%fs registers. Fortunately, only two system calls modify
%fs in Solaris 10 and OpenSolaris:
SYS_lwp_private is a libc-private system call that's invoked once when libc initializes after a process execs (see OpenSolaris' implementation of
libc_init()) in order to configure the
FS segment so that its base lies at the start of the single thread's
SYS_lwp_create takes a
ucontext_t structure and the address of a
ulwp_t structure and creates a new thread for the calling process with the given thread context and an
FS segment beginning at the start of the specified
My initial fix did the following:
- The solaris10 brand's emulation library interposed on
s10_lwp_private(). It handed the system call to the OpenSolaris kernel untouched and afterwards invoked
thr_main(3C)to determine whether the Solaris 10 environment's libc worked after the kernel configured
-1, then the library invoked a special
SYS_brandsystem call to set
%fsto the old nonzero Solaris 10 selector value.
- The brand's emulation library also interposed on
s10_lwp_create()and tweaked the supplied ucontext_t structure so that the new thread started in
_thrp_setup(). Of course, new threads had to execute
_thrp_setup()'s address in a predetermined location in the new thread's stack.
thr_main(3C)to determine whether the Solaris 10 environment's libc worked when
%fswas zero. If
-1, then the new thread invoked the same
SYS_brandsystem call invoked by
s10_lwp_private()in order to correct
%fs. Afterwards, the new thread read its true entry point's address (i.e.,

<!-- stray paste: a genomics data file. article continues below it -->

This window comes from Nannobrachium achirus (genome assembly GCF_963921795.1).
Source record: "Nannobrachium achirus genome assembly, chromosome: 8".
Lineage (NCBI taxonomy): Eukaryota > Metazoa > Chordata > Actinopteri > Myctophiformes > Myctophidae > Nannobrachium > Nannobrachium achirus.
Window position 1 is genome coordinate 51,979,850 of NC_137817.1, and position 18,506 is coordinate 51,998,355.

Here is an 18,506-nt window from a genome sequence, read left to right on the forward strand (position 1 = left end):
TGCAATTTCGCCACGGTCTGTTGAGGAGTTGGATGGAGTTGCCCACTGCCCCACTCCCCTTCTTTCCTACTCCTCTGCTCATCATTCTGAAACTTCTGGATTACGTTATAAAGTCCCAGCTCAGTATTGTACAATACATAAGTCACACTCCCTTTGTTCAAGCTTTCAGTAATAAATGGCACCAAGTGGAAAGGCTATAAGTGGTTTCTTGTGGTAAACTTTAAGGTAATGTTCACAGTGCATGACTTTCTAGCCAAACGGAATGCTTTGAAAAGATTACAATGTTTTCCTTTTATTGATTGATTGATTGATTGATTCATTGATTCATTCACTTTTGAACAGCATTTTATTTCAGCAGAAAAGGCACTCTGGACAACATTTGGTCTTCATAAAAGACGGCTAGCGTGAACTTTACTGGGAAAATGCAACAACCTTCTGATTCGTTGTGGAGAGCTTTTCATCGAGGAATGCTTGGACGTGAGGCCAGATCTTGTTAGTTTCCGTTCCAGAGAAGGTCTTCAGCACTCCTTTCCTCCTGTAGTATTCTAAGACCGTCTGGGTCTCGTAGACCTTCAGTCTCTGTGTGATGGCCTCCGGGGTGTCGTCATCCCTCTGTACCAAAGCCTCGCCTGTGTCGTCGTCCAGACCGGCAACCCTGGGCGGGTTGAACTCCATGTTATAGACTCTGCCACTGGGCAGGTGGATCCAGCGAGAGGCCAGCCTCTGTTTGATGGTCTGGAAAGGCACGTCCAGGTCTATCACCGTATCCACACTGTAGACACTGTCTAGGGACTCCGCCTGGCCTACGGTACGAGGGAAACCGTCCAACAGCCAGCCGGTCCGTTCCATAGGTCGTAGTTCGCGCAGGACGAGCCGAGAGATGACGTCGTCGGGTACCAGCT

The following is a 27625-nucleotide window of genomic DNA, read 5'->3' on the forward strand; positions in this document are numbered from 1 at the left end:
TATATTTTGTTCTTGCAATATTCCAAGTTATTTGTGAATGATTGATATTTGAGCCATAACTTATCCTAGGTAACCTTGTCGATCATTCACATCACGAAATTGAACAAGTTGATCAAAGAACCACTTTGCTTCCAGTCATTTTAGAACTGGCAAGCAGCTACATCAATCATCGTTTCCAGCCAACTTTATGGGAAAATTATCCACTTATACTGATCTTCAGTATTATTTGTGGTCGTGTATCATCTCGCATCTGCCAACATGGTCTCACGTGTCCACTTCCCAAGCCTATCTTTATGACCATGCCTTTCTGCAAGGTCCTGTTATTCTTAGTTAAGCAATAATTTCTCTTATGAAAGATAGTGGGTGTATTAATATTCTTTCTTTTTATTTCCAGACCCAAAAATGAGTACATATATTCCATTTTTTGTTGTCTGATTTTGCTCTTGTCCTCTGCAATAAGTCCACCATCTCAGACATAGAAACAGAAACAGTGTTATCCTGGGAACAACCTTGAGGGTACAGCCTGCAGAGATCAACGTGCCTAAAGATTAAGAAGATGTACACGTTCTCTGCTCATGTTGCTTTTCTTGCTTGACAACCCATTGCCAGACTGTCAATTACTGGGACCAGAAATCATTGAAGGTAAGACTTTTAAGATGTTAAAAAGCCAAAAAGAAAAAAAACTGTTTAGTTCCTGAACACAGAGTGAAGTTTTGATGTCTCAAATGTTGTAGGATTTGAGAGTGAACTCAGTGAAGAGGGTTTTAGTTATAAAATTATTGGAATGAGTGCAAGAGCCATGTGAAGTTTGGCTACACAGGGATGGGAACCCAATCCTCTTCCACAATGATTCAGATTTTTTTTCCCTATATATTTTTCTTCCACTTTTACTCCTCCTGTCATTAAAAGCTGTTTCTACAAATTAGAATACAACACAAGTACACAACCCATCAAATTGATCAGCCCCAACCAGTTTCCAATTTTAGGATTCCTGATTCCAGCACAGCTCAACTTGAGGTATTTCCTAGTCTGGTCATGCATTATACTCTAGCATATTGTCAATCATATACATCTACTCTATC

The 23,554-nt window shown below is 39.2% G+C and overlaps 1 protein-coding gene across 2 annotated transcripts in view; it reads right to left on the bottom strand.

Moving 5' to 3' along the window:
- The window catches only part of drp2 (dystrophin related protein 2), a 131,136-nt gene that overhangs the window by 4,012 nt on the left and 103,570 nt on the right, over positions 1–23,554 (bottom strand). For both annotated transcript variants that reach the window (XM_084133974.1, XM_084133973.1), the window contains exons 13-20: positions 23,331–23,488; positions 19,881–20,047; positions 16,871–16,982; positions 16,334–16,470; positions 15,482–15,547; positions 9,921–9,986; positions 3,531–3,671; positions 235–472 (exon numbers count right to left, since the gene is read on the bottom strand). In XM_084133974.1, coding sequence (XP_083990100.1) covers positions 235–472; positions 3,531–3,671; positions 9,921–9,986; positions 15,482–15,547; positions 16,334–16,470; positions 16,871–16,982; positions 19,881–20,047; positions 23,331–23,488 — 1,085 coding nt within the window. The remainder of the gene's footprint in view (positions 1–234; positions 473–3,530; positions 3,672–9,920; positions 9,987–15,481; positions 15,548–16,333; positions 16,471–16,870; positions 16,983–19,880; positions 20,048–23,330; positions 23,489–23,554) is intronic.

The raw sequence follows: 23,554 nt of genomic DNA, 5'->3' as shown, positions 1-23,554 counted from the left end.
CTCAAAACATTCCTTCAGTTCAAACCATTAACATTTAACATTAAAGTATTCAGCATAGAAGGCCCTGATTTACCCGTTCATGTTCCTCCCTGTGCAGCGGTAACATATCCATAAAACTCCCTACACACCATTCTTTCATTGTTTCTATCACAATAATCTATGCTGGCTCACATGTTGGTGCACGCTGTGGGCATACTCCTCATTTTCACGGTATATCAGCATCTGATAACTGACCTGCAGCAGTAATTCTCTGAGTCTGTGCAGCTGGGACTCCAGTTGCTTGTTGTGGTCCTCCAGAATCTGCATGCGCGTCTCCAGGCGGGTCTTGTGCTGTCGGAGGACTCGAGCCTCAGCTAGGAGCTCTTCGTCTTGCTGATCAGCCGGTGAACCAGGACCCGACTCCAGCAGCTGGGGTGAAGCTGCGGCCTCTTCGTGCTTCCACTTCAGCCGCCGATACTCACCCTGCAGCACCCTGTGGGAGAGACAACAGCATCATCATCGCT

_thrp_setup()'s address) from the predetermined location in its stack and jumped to the true entry point.
- The solaris10 brand's kernel module ensured that forked threads in solaris10-branded zones inherited their parents'
%fsselector values. This ensured that forked threads whose parents needed
%fsregister adjustments started with correct
I committed the fix and was content until a test engineer working on solaris10-branded zones, Mengwei Jiao, reported a segfault of a 64-bit x86 test in a solaris10-branded zone. I immediately suspected my fix because the test was multithreaded, yet I was surprised because I thoroughly tested my fix and never encountered segfaults. Mengwei's test created and immediately canceled a thread using pthread_create(3C) and pthread_cancel(3C). After spending hours debugging core dumps, I discovered that I forgot to consider signals while testing my fix.
The test segfaulted because its new thread read a junk address from its stack in
s10_lwp_create_entry_point() and jumped to it. Something clobbered the thread's stack and overwrote its true entry point's address. I noticed that the thread didn't start until its parent finished executing
pthread_cancel(3C), so I suspected that the delivery of the